The nationwide protests that erupted in October 2019 shifted the political landscape and paradigm of Iraqi political participation: Led by motivated Iraqi youth in their teens and twenties with no previous civic experience, they signal a rejection of the post-2003 sectarian patronage system, known as muhassasa, that has failed to deliver security, economic development, or basic services. The protest movement’s spontaneity and authenticity are its core strength; no public figure or party directed the waves of protests across central and southern Iraq. Instead, the movement was a genuine expression of impatience with the status quo.
Translating calls for change into well-crafted policy and law will not be easy, however, especially in the coming year. Protesters will face new, significant challenges in 2020: the social disruption of COVID-19, a collapse in oil prices and reduced budget, a prolonged absence of government, and waning public attention. Enthusiasm alone may not be enough to cut the Gordian knot of corruption that rules Iraq.
How can Iraq’s young protesters move forward in 2020? Lessons learned from protests around the world in recent years have shown that, beyond guiding principles and general demands, leadership is essential as are practical objectives, tactics, and a strategy. In Sudan, for example, protests led by women and young people recently toppled decades of authoritarian rule; now the movement is focused on establishing a transitional government that bucks cultural norms and includes both women and young people in decision-making roles. In Hong Kong in 2019, a leaderless movement rallied around five concrete demands, energized pro-democracy candidacies, and won resounding electoral results. Finally, Venezuelan democrats made progress against the Maduro regime by creating an anti-regime coalition that secured two-thirds of seats in Parliament in 2015.
A few clear objectives
A good starting point is to establish a few clear objectives. Research from the International Republican Institute (IRI) — especially from recent focus groups in Basra and Ninewa — has highlighted issues of primary importance to Iraqis or “key issues.” These relate to the practice of governance (new elections, merit-based representation), institutions of governance (rule of law, security, accountability), and social and economic livelihood questions (better service delivery, greater employment). The governing elite has failed to deliver responsive policies on these issues, instead squandering the country’s wealth; activists, in turn, while effective at forcing the government to pay attention have neither generated leaders, nor articulated concrete policies or asks. While effectively leading to the resignation of Prime Minister Adil Abdul-Mahdi and his government, the sectarian approach that protesters mobilized against informed the selection of subsequent candidates. Half-hearted systemic reforms were furthermore put in place, such as reforming the parliamentary elections law and dismissing provincial councils.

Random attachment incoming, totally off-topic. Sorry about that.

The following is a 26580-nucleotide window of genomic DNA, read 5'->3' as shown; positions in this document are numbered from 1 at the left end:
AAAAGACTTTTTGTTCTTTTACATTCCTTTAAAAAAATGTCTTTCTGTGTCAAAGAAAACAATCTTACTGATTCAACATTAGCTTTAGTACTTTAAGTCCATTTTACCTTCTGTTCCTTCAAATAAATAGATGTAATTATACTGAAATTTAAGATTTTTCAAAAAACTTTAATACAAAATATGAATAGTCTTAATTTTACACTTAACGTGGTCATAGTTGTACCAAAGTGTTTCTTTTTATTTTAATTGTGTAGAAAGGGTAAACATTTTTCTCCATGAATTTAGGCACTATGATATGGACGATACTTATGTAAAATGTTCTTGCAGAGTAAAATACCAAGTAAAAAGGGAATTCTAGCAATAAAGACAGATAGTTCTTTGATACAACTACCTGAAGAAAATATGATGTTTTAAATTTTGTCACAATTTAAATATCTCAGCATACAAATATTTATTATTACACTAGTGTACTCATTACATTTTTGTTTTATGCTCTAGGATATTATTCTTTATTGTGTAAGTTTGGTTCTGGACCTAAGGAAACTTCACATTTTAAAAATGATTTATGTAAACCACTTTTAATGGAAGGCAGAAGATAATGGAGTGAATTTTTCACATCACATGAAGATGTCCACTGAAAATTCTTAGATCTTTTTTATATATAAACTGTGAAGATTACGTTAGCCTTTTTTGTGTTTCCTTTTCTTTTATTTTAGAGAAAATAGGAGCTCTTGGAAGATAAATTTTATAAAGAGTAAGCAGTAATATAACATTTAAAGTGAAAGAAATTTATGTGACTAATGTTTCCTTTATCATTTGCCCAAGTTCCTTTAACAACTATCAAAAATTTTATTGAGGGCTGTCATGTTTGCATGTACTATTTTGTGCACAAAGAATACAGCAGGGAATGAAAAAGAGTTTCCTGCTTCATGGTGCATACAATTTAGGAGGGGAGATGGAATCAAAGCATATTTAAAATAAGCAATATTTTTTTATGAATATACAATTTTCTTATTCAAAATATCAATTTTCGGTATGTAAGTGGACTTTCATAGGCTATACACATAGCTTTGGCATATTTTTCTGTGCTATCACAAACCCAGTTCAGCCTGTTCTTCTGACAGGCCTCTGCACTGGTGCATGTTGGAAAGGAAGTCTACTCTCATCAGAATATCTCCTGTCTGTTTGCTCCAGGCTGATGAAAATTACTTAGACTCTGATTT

Leaders with practical political strategies
To seek out these objectives in the political arena, the movement will need leaders with practical political strategies. Three core capacities are needed: narrative, the ability to frame and spread a story; disruptive, the ability to interrupt an existing system; and institutional, the ability to influence institutions and encourage/discourage the election of actors based on the movements’ narrative.
Real allies in government
Finally, the movement needs to cultivate real allies in government. To achieve meaningful changes to the muhassasa system, protesters can bet on a strategy of engaging existing governments reformers; building a new outsider political movement; or a mixture of both. The first approach is to rally behind existing leaders with liberal and reformist agendas, building bridges to Iraq’s heterogeneous political class. Iraq’s current leadership presents an opportunity to build bridges. The early signs of Prime Minister Mustafa al-Kadhimi’s tenure indicate that his government will be more tolerant of protest and advocacy, and willing to bring in independents in key government positions. While the state bureaucracy is staffed and sustained by political parties’ patronage networks, there are reformers inside it who could be drawn out and linked to protesters to serve as change makers from within.
The coming year will bring new challenges for Iraq’s young idealists — but with clear goals and some additional organization, they can create a sustainable movement that shapes policies and elections for years to come.
Paul Craft is IRI’s Iraq/Afghanistan Program Manager.
Photo by Murtadha Al-Sudani/Anadolu Agency via Getty Images